Malanca motorcycles

ER Classics Desktop 2022

Malanca (1956-1986). For quite a few people that is a name that makes them look thoughtful. In connection with the years of construction of the thinkers, we are then in the corner of the once so famous Italian sports mopeds that made all German and Dutch mopeds look so incredibly rude. They looked incredibly fast. They were so slender that under the buttocks of a tough Groningen or North Holland boy they actually seemed unlikely to be small. Keep in mind that average South Italians were only sawed off about 165 centimeters above the ground.

The beautiful Italians were therefore sold considerably less than the so much more Kreidlers and 'Dappjes' geared to the Northern European format. Malanca not only made mopeds. Malanca also made motorcycles. By the way, they were stylized just as thinly as the 49 cceetje that were sporadically sold here. Only in the size 'small' instead of 'extra small'. Malanca did not do well in the USA and Asia.

In the beginning

At his workshop in Bologna, Mario Malanca started to produce mechanical parts and hubs for motorcycle wheels, and later he built complete motorcycles. The first appeared in 1956. In the following years, sales accelerated with markets first in Italy and then in Asia and the United States. So things didn't go bad. In 1960 a new plant was built for the production of Malanca engines, and two scooters were born there, the Vispetta (1962) and the Super Vis (1963-1969).

All income to the competition department

In 1968, Malanca made his racing debut with two famous riders, Walter Villa and Othello Buscherini. Within five years, the Malanca team won six championships in the 50cc and 60cc classes, and Buscherini won two rounds of the 125cc GP. In 1985 the team fought in the 250 GP with driver Stefano Caracchi. In 1978, Mario's son Marco acted as CEO of the company, now called Malanca Motors SpA. The production was focused on 125cc sport models that became popular with riders.

Still moved too early

The factory moved to a new facility in via Pila 6 in Pontecchio Marconi. In 1986 the company collapsed with its aspirations and the curtain fell on Malanca.

Not many Malanca motorcycles here

Hitting a Malanca motorcycle falls under the law on games of chance. You can find mopeds of the brand here earlier. They came en masse and for 'little' from places like Imola when the moped madness had erupted here. But Malanca motorcycles? Those are coincidences. Just like the Aspes engines and the like. We found our model, a 125 Malanca 2 EC1975 with some electrical work, so it must be a forgotten project, at Wisper Classics. The machine is technically okay, has no license plate, but a set of expansion pipes can be supplied for those who want to participate in demo races. But wouldn't it be a shame to leave something so endearing alone on the track? The condition of the bike requires that you simply have it registered.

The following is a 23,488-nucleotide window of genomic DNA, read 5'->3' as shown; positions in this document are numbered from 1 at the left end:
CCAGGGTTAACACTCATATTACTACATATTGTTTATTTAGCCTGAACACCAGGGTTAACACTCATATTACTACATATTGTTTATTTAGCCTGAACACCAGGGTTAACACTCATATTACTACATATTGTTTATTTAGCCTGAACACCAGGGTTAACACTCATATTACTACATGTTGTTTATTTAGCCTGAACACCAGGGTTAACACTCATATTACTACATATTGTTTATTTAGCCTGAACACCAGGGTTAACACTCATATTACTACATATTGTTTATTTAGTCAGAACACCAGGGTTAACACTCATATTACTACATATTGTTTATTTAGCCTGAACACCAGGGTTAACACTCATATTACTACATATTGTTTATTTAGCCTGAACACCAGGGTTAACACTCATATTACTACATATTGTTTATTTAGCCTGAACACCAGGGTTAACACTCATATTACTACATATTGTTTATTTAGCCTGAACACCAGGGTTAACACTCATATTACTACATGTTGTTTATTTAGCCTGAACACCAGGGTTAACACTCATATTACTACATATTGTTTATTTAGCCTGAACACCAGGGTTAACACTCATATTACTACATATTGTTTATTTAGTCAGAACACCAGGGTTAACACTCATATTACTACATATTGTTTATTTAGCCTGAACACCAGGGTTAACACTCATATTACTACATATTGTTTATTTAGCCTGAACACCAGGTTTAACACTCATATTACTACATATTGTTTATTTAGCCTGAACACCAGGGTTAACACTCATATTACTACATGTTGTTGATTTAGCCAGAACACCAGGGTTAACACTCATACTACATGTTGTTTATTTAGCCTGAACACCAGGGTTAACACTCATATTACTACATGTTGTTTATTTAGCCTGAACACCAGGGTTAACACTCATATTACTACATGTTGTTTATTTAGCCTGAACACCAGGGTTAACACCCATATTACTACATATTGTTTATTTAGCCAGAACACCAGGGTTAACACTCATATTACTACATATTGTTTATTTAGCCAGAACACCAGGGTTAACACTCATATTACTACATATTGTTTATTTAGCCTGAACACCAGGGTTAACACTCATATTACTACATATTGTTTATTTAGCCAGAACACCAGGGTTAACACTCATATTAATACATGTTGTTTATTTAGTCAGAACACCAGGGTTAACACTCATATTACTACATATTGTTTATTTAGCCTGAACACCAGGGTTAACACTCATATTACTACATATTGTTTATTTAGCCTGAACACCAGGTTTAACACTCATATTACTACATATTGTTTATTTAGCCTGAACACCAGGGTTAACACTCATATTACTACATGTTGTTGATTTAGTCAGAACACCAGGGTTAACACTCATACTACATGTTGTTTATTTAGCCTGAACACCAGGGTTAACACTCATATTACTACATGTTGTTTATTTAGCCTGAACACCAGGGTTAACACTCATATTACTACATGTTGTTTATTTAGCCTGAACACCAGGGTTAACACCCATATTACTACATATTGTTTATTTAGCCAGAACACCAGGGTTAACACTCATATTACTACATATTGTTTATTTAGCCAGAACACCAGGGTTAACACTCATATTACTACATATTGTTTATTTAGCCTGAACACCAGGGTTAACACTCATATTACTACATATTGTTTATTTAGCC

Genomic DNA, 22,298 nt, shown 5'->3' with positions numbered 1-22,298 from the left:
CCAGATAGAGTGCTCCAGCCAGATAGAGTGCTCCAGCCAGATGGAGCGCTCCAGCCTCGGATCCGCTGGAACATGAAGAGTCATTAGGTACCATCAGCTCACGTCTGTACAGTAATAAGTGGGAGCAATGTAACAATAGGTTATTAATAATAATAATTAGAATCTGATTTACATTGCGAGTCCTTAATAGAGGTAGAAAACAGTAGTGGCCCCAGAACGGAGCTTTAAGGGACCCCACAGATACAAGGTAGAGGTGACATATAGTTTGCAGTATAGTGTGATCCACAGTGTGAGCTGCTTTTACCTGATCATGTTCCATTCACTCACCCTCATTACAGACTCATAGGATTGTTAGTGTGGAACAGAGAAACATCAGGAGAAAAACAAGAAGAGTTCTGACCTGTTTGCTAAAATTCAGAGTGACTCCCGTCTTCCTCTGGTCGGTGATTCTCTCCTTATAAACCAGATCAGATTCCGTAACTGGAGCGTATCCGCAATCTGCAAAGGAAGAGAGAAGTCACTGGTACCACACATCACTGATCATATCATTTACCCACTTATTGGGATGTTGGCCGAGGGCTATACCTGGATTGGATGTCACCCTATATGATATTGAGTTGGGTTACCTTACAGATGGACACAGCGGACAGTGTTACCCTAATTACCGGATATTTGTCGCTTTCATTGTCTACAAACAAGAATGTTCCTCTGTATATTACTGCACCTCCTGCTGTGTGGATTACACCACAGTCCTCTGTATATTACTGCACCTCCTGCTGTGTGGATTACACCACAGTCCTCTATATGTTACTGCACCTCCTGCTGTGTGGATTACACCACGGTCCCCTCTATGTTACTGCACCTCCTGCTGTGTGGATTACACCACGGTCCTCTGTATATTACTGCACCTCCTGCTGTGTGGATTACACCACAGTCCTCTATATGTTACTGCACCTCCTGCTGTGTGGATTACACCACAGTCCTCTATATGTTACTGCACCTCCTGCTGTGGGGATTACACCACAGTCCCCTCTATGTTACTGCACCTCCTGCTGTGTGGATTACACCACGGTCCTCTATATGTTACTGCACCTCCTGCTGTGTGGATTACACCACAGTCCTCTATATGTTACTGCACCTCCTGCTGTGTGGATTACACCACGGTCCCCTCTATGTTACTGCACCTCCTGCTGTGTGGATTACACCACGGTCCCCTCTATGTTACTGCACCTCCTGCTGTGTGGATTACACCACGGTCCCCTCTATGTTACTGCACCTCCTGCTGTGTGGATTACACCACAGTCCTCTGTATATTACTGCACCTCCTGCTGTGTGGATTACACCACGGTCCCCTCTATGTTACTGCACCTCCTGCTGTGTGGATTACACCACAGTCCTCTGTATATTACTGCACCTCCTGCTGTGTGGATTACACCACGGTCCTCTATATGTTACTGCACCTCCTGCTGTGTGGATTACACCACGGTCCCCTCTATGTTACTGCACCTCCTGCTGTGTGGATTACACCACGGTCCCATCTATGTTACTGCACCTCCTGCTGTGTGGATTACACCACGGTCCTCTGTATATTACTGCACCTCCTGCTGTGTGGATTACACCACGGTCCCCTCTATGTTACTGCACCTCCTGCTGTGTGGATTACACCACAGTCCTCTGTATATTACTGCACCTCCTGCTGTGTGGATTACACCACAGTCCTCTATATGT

A negative purchase advice

For people who let themselves be carried away by nostalgic passion: Please do not buy such a machine if you are taller than six feet and weigh more than a hundred kilos. Such a Divine Dutch posture does not match the size of this Malanca. Children will start crying. Dogs bark. Women laugh at you. And you don't want to do that to such a beautiful, extremely sensitive Italian.

With Dell'Orto SHB 19 B this athlete was given up for 15 pk. With a VHB 22 F, he would be 18 pk strong. And whether the ADHD-equipped with electronic ignition really was quick with 135 kilometers per hour? Ach: Italians and numbers ...

The competition then

Aspes Yuma
Benelli 2C
Bultaco Streaker
Fantic Motor Strada
Italjet Buccaneer
Montesa Crono
Motobécane 125 LT
Laverda LZ
Zündapp KS-WK




Give a reaction
  1. Dolf, I have taken over the malanca from brother rob in order to get it back in its original state again. This will be a fun project because according to the RDW there is only one e2c in the Netherlands on license plate.

  2. What a nice machine.
    I had never heard of this brand, never seen one by the way.
    And yet I experienced my moped years in the early 80 years (Yamaha FS1, Zundapp CS 50, Puch Maxi) nice stuff.

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